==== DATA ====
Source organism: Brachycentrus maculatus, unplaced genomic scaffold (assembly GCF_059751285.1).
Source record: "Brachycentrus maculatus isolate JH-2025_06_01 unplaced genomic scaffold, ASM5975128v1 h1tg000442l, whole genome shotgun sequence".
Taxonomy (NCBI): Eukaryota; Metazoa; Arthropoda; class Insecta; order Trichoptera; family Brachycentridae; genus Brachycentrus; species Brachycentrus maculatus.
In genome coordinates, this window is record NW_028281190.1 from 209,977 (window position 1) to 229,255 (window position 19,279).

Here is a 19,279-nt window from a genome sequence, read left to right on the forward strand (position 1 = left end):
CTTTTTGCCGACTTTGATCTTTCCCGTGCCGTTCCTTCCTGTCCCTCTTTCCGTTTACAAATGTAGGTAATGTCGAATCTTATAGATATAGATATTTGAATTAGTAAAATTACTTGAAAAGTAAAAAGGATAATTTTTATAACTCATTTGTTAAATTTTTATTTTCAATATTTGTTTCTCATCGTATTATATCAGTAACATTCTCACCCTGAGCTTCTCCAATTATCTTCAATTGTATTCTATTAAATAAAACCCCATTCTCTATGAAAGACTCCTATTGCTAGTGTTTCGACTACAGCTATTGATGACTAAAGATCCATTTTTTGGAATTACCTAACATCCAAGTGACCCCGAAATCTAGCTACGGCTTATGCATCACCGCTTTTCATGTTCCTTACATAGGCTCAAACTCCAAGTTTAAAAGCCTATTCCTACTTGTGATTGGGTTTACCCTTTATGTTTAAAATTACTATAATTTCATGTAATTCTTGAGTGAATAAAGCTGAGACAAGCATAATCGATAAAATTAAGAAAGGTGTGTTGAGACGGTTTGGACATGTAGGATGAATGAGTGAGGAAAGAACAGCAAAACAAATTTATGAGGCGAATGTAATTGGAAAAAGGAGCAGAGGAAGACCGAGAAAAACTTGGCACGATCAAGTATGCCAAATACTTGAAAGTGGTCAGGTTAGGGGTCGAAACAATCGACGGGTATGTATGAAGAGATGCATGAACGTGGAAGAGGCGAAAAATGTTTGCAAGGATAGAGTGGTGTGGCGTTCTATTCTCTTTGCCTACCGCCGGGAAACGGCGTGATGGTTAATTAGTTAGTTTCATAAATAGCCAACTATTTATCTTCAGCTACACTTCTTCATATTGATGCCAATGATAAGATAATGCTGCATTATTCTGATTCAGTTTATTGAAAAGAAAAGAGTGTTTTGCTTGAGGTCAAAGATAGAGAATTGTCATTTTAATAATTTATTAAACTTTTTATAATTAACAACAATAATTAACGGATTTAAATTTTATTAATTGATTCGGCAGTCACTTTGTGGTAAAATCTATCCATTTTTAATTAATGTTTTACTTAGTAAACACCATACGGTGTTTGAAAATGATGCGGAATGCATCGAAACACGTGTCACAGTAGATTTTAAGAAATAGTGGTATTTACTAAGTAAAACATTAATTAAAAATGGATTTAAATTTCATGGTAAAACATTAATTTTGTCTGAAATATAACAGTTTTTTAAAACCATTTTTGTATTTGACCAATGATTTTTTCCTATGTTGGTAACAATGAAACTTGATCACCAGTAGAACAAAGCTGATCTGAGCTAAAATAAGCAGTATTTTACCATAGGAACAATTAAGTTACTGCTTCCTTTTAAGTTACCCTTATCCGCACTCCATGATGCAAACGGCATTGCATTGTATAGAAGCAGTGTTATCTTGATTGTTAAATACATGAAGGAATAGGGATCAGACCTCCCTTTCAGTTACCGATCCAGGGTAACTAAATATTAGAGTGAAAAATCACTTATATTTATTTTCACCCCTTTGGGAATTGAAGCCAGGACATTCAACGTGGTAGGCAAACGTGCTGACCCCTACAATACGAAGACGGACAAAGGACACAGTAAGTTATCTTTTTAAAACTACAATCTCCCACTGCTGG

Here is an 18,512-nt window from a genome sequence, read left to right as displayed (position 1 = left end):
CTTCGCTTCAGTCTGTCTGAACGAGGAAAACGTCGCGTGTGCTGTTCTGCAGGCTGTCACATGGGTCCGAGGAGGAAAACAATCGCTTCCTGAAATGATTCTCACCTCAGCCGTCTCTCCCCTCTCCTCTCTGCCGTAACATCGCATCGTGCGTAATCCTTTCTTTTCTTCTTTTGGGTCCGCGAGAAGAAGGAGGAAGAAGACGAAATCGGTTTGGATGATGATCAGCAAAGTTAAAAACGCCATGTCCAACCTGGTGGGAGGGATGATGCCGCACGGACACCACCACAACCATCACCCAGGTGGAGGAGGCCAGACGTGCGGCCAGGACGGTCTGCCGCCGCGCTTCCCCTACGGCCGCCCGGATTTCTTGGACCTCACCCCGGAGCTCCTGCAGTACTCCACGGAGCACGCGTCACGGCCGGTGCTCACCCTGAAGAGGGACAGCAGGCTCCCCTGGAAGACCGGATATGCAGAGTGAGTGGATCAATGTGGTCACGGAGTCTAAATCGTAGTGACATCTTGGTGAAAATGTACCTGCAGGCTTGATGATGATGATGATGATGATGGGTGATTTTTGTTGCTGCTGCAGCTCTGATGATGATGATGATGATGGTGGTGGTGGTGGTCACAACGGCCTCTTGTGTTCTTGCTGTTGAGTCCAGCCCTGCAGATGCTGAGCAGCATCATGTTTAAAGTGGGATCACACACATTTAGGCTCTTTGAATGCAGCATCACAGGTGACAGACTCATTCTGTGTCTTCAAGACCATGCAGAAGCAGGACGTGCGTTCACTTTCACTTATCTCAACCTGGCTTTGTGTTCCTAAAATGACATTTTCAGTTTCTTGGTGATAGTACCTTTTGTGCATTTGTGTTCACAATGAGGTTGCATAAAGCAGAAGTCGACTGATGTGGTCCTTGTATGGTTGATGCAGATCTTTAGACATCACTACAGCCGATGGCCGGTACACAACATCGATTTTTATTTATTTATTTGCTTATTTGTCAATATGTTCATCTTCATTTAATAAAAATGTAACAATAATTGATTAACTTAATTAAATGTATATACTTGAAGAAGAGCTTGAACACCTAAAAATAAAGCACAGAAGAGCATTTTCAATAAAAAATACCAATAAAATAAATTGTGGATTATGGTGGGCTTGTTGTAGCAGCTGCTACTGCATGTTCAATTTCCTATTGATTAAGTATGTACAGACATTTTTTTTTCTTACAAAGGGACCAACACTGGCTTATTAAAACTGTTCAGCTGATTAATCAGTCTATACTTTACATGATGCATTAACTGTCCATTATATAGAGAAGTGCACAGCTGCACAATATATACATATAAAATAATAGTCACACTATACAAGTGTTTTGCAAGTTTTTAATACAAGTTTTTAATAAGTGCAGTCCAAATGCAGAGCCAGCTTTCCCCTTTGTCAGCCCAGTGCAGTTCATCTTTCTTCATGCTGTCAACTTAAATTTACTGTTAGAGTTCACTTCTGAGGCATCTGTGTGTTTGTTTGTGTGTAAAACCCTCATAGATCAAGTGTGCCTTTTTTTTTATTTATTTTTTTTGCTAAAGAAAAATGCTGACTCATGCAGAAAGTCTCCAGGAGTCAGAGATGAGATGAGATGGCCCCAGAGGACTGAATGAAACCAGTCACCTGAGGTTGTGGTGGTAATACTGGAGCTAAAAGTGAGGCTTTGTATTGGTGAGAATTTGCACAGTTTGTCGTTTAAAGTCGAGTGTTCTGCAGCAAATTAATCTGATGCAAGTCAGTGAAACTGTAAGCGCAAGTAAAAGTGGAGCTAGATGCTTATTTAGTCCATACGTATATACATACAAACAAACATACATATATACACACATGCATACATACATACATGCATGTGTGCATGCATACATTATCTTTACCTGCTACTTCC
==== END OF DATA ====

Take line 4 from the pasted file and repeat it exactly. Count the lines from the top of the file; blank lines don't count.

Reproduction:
In genome coordinates, this window is record NW_028281190.1 from 209,977 (window position 1) to 229,255 (window position 19,279).